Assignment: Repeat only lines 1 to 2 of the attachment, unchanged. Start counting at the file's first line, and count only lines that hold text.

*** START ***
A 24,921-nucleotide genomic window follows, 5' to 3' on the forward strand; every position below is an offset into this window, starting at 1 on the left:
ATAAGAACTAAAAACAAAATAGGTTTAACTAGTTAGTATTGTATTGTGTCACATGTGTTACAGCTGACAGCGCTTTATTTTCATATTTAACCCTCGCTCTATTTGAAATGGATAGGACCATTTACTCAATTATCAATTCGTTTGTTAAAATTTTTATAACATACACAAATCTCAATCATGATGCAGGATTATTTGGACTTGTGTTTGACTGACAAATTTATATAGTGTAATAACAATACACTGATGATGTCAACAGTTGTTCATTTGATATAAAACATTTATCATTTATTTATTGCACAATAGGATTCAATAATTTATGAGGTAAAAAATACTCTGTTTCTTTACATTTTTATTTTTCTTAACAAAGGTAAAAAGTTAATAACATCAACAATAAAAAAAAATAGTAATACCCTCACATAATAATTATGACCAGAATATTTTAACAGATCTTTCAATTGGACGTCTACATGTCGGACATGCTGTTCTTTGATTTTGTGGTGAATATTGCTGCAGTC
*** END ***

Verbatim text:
A 24,921-nucleotide genomic window follows, 5' to 3' on the forward strand; every position below is an offset into this window, starting at 1 on the left:
ATAAGAACTAAAAACAAAATAGGTTTAACTAGTTAGTATTGTATTGTGTCACATGTGTTACAGCTGACAGCGCTTTATTTTCATATTTAACCCTCGCTCTATTTGAAATGGATAGGACCATTTACTCAATTATCAATTCGTTTGTTAAAATTTTTATAACATACACAAATCTCAATCATGATGCAGGATTATTTGGACTTGTGTTTGACTGACAAATTTATATAGTGTAATAACAATACACTGATGATGTCAACAGTTGTTCATTTGATATAAAACATTTATCATTTATTTATTGCACAATAGGATTCAATAATTTATGAGGTAAAAAATACTCTGTTTCTTTACATTTTTATTTTTCTTAACAAAGGTAAAAAGTTAATAACATCAACAATAAAAAAAAATAGTAATACCCTCACATAATAATTATGACCAGAATATTTTAACAGATCTTTCAATTGGACGTCTACATGTCGGACATGCTGTTCTTTGATTTTGTGGTGAATATTGCTGCAGTC